Monthly Archives: October 2013

Hair loss solutions in 3D

bald head isolatedBalding in humans occurs when hair follicles stop producing new hair. Genetics, disease, and medications such as chemotherapy can all cause hair loss. Currently, there aren’t many options for those dealing with hair loss, and until now, while it was possible in mice, it hadn’t been possible for researchers to produce new follicles from human skin cells. But based on observations of animal cells, researchers found that mouse dermal cells grew in clumps, where human cells didn’t. From this observation, they started to try to figure out a way to make the human cells clump like the mouse cells did- and by using a new 3-D culture method, they succeeded! With this new method, human cells stuck together in such a way that new hair follicles began to form when the cells were grafted into human skin on mice! This research is in its early stages, and it hasn’t been determined if the follicles will be able to re-grow hair, but this is a great step towards finding a solution to hair loss!

http://news.sciencemag.org/biology/2013/10/possible-cure-baldness-3d

New treatment alleviates chronic pain for man’s best friend!

istock dog and girlA dog is an important part of your family, and no one wants their dog to suffer! Near the end of my childhood companion’s life, watching her deteriorate was heartbreaking. So any advances in veterinary medicine that can allow our pets to be comfortable and relieve pain is good news! New research using a neurotoxin injection has proven successful in easing severe, chronic pain caused by late-stage bone cancer in dogs. Chronic pain is an issue that can severely affect quality of life.

This is a great example of animal research at its best. Not only was this therapy successful in dogs, but because the evolution of canine bone cancer pain is very similar to that in humans, information about what works and what doesn’t is extremely helpful in the development of new human drugs. Chronic pain in human cancer patients is a serious issue, as well, and it’s possible that humans will also be able to benefit from the same type of treatments that have helped dogs. Kind of gives a new meaning to “man’s best friend” when the research in dogs may one day help YOU!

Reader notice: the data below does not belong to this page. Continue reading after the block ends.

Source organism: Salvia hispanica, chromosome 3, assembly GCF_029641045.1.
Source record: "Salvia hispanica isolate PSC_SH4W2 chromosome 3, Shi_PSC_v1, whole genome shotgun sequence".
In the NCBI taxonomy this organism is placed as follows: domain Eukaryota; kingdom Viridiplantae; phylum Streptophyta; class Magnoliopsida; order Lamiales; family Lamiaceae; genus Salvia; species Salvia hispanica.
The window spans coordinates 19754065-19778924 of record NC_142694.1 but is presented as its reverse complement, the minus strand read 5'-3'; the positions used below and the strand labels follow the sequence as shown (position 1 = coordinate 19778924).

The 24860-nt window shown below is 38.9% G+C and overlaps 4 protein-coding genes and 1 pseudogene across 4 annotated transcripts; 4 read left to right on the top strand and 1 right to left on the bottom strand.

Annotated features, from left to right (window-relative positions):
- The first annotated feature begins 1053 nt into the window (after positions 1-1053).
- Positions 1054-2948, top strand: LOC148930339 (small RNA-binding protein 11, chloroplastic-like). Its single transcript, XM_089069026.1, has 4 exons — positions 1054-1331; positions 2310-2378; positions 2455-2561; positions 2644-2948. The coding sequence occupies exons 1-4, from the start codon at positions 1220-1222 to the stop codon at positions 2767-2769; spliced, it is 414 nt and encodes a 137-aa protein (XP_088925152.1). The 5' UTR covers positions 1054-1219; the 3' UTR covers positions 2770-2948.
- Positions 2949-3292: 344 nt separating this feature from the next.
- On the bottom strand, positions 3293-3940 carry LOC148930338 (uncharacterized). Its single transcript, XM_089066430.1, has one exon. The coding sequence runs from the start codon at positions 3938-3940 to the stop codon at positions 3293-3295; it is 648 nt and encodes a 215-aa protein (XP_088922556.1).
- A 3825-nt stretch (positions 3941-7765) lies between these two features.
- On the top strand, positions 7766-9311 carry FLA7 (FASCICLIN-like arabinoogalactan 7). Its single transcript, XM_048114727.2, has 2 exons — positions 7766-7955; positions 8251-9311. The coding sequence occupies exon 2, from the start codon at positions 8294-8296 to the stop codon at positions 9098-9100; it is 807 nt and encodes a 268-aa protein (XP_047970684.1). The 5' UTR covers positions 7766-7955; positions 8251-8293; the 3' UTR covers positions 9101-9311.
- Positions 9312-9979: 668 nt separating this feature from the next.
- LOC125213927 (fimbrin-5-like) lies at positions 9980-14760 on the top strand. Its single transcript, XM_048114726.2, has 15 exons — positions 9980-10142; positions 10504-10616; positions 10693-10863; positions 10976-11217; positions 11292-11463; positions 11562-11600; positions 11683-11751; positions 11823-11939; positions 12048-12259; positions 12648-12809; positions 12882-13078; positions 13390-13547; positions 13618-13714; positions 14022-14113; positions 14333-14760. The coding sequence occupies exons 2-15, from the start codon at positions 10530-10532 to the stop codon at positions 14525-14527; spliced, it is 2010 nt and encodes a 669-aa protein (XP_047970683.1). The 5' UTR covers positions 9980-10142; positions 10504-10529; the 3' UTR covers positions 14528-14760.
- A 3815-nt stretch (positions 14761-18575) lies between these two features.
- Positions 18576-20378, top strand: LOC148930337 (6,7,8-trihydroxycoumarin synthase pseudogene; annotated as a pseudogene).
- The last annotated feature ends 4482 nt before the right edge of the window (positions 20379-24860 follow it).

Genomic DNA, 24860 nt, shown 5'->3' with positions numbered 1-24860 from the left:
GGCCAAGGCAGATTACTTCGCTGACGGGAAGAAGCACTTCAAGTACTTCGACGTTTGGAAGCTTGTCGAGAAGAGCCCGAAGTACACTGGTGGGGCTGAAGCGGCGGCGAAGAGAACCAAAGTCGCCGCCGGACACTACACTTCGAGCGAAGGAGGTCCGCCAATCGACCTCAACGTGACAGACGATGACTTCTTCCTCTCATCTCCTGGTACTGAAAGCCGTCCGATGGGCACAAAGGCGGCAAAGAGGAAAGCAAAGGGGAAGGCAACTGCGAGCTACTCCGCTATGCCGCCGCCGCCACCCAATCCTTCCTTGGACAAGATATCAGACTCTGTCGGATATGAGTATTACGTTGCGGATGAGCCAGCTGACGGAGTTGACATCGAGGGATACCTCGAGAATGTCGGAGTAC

http://www.newswise.com/articles/man-s-best-friends-chronic-pain-relieved-with-new-treatment-study-finds

 

 

Research and patients: Understanding helps everyone!

Double portraitIt’s a great question: How much do patients actually know about animals in research, specifically, as they relate to advances in their own diseases or ailments?

Genetic Alliance UK and Understanding Research teamed up to find out. They held sessions at local universities and invited members of families affected by different genetic conditions. Patients and family members were able to go behind the scenes to see the animals, the caretakers, and the researchers at work.

Visitors were pleasantly surprised by the high standards of care, the bond between the staff and the animals, the strict rules and regulations, and the honesty and candor of the research staff they encountered! Now, attendees are learning how to discuss what they learned with the public, in an attempt to explain a patient’s perspective of animals in research.

This is such a great way to get people connected with research! We often hear from people either in the field of research or far removed from it, but giving patients a better understanding of where their treatments originate could allow us to hear from a whole new type of voice.

Do you know what research led to the development of treatments that have helped you or your family members? I urge you to look into it- a better understanding of the process can only help us all!

http://www.insight.mrc.ac.uk/2013/10/21/introducing-patients-to-animal-research/

Oreos: Even rats can’t eat just one!

Photo from www.conncoll.edu

Photo from www.conncoll.edu

A research study at Connecticut College showed that high-sugar foods can stimulate the brain in the same way drugs do. In a study with rats, Oreos actually activated more neurons in the brain’s pleasure center than cocaine or morphine did! So why is this significant? By showing that high-fat and high-sugar foods can be addictive, this may be able to shed some light on addictive eating habits in humans- and may give parents another good reason to limit sweets.